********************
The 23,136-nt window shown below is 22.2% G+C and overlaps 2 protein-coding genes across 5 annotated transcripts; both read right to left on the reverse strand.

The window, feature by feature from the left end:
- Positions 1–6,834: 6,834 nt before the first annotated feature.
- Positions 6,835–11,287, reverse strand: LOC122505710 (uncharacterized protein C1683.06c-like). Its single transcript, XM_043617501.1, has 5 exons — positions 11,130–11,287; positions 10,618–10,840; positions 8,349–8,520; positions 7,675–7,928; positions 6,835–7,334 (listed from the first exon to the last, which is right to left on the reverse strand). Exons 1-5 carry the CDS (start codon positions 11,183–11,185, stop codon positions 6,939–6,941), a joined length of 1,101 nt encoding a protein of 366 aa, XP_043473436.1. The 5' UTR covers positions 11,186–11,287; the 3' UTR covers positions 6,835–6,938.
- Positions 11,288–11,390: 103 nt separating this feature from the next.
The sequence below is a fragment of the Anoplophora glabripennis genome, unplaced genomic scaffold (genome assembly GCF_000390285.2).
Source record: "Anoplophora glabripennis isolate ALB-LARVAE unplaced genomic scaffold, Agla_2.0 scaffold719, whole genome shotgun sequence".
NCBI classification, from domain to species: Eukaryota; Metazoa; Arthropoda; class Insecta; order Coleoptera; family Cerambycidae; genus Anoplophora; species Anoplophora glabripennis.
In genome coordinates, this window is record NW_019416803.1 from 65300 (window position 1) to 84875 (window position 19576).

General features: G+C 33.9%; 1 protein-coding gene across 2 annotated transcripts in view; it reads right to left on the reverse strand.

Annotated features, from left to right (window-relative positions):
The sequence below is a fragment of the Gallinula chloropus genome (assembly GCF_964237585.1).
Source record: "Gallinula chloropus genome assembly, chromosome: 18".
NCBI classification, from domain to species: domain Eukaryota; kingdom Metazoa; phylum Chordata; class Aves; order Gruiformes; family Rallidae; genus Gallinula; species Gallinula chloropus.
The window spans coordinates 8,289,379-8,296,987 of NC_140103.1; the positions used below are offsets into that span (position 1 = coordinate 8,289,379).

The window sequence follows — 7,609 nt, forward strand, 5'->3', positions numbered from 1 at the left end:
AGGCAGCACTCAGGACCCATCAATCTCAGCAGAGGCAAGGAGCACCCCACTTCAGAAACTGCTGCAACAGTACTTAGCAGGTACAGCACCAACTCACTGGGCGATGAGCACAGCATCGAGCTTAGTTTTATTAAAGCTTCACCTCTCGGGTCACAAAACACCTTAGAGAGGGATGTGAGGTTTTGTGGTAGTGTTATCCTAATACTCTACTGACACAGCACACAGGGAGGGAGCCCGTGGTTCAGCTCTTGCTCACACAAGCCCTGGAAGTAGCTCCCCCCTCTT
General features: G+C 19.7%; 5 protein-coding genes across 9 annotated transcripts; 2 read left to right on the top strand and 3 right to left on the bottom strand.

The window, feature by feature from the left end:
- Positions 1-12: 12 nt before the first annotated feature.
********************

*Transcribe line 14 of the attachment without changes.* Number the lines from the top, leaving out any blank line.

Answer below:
NCBI classification, from domain to species: domain Eukaryota; kingdom Metazoa; phylum Chordata; class Aves; order Gruiformes; family Rallidae; genus Gallinula; species Gallinula chloropus.